Students collect seeds for a Ukrainian missionary | Sioux Center News
SIOUX CENTER—Fourth-grade students at Sioux Center Christian School put a plan in place last week to help a Ukrainian missionary feed the hungry and sow the gospel.
From carrots, pumpkins, tomatoes, potatoes, radishes, green beans, squash and more, students collected 413 seed packets to send to Sioux County native Maranda Heytsi to feed the refugees passing through his community.
Heytsi has been a missionary in Ukraine since 1999. She and her husband Vasya and their six children live in Tyachiv, located on the western border with Romania.
Their work revolves around New Life Church in Ukraine and its outreach ministries of Bible Study, Youth Group, Children’s Bible Club, Feeding the Hungry, Youth Camp, summer evangelistic camps, a Creative Center ministry for affected youth in the camps, and worship services. They also have a passion for helping homeless and drug addicted people, as many Ukrainians suffer from alcoholism. For this reason, they also provide housing/shelter to those in need.
Although Heytsi is an American citizen, her husband and four adopted children cannot leave the country, so they stay together, helping those in need.
Russia launched a full-scale invasion of Ukraine on February 24, marking a major escalation in the ongoing Russian-Ukrainian war.
Heytsi’s sister, Martha Hulshof from rural Ireton, recently spoke with the fourth grade class about her sister’s work and needs, as her youngest son, Jesse, is in that class.
Collectively, the students shared that the goal of Heytsi Church was to continue spreading the word of God by helping refugees, many of whom are women and children.
They and their church members have 17 houses in which they lodge people and they feed about 150 people a day.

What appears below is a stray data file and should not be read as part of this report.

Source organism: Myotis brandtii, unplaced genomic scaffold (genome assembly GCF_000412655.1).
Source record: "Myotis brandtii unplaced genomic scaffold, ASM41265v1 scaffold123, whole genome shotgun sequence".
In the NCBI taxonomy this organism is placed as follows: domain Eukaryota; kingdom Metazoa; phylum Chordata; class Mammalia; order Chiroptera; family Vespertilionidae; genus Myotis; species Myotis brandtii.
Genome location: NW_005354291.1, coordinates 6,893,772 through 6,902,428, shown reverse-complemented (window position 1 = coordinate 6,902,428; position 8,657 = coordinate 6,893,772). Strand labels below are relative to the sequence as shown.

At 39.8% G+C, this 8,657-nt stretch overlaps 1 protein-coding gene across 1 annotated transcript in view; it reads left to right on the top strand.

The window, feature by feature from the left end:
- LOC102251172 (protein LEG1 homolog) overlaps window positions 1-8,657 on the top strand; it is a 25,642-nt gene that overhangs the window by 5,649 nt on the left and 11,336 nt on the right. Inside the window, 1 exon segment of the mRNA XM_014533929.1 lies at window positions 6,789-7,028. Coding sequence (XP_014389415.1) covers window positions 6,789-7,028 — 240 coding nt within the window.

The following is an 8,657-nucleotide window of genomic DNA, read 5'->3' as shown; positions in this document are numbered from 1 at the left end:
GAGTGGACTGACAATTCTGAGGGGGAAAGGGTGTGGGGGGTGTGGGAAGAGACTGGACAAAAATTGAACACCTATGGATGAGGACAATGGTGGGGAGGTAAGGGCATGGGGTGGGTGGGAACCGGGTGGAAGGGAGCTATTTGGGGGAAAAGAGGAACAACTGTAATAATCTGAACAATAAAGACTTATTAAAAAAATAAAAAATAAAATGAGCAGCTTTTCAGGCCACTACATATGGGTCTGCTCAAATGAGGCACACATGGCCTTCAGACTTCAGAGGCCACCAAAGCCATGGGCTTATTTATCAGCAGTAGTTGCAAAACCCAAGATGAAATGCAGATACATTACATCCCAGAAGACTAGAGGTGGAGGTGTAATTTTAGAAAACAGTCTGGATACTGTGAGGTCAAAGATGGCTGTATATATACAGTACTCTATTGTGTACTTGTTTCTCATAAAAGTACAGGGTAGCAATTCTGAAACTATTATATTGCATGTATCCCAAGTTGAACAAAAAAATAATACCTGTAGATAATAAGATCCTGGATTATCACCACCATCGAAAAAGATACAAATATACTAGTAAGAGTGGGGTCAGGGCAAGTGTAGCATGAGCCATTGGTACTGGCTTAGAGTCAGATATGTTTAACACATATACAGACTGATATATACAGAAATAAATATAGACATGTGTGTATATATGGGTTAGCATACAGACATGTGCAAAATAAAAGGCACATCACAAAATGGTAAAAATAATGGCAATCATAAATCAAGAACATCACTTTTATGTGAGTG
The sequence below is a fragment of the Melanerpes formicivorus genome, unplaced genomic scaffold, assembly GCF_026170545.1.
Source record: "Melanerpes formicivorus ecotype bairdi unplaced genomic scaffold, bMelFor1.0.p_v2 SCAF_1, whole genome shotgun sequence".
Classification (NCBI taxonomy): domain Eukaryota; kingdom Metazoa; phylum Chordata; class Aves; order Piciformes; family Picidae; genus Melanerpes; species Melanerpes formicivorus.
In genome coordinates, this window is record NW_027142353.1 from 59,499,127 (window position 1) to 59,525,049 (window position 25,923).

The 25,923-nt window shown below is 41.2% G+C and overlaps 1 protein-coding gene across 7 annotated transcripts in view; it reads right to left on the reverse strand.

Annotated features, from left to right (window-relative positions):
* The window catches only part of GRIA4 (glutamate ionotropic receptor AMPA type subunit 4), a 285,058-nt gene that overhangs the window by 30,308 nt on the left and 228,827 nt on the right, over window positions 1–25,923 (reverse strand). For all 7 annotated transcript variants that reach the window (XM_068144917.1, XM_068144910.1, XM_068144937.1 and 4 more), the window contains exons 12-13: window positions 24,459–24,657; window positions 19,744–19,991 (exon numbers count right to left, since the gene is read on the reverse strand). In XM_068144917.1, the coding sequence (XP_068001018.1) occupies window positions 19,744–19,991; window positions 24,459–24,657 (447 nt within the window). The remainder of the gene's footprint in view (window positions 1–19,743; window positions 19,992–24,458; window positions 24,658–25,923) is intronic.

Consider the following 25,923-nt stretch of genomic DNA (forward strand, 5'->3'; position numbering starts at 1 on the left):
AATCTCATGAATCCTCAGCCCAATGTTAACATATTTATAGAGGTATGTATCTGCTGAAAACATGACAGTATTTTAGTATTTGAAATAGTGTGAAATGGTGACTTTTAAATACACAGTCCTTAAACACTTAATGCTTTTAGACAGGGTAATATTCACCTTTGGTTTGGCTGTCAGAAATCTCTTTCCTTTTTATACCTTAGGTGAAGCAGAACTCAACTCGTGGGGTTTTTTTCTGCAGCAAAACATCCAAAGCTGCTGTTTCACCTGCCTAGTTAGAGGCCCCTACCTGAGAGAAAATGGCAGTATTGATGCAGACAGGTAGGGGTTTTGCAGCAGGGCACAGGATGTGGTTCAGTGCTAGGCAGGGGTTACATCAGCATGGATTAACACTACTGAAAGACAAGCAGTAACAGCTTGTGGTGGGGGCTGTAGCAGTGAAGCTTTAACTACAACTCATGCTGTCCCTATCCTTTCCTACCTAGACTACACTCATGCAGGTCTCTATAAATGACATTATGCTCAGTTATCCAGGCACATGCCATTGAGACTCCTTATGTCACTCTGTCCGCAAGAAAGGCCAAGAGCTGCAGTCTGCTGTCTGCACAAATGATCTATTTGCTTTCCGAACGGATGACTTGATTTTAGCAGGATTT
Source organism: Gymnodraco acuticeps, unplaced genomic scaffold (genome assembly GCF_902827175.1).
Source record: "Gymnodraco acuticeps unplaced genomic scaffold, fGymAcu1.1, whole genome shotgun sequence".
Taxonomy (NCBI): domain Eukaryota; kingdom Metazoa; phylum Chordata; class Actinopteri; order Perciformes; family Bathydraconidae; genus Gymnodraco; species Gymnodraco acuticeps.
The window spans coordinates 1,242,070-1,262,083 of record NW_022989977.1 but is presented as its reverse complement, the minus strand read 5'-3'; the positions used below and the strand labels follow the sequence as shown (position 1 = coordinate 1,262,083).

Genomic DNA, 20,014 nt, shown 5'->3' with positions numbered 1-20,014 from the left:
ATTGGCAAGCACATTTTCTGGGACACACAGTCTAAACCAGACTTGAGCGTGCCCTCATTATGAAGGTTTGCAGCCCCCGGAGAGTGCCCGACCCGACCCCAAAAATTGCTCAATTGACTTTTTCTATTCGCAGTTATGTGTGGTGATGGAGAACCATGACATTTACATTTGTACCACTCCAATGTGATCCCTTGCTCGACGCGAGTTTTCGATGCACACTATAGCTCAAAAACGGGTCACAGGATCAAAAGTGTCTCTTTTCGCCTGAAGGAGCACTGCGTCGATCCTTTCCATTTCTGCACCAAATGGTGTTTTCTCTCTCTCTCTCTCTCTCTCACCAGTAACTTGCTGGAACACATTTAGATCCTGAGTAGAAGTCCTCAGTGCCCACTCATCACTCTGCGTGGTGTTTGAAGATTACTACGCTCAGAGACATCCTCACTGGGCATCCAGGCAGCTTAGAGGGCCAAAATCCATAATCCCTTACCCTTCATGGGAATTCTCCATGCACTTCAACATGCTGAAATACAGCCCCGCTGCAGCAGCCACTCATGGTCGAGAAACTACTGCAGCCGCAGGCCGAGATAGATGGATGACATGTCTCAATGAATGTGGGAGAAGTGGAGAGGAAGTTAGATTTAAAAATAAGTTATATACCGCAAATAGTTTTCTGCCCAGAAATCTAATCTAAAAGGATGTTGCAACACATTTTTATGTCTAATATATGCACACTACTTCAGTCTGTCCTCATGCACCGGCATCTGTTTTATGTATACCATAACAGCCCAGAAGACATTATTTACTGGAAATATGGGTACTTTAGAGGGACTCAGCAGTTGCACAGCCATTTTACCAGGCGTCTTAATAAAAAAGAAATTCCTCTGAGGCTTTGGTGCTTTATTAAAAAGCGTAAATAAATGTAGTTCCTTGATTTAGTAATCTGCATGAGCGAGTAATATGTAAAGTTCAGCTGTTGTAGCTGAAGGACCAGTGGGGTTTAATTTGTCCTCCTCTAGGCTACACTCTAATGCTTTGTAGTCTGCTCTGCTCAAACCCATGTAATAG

One of Heytsi’s requests was for seeds, as Ukraine is known for its fertile soil. Having a garden could help the church continue to feed people as supplies run low in stores and would allow the church to share seeds with others, especially refugees who have left a lot behind. them.
Seeds are light to ship and if sent now could arrive in time for spring planting.
Students learned a variety of lessons through the project:
“Doing little things can help others,” said Josiah Vander Werff.
“It’s good to help others,” Logan Hannigan said.
“Just because you’re younger doesn’t mean you can’t have an impact,” Poppy Van Beek said.
The students reflected on the Russian-Ukrainian war through the lens of their deep hope this year, focusing on trusting in God, seeing Him in everything, and learning to follow God where He leads.
“Jesse’s mother said that Maranda had seen a vision from the Holy Spirit telling him that war had to take place. She asked churches for donations before the war started,” said fourth-grade teacher Abby Finley.
Local financial support enabled the couple to buy a generator in case of a power outage. They also bought canned meat.
“Maranda saw God in the work she does and her main goal is to continue to spread the word of God, that more people can come to Jesus through it all,” Finley said.
“It’s starting,” Van Beek said. “They used to have one service a day, but since there are so many people coming, now they do two services a day.”
And the message that Heytsi asked his sister to convey is: “Although we desire security, our main desire is the will of God, his kingdom, the salvation of souls and the coming of our husband for his wife. Let’s all say together: ‘Come Lord Jesus, Come!’ »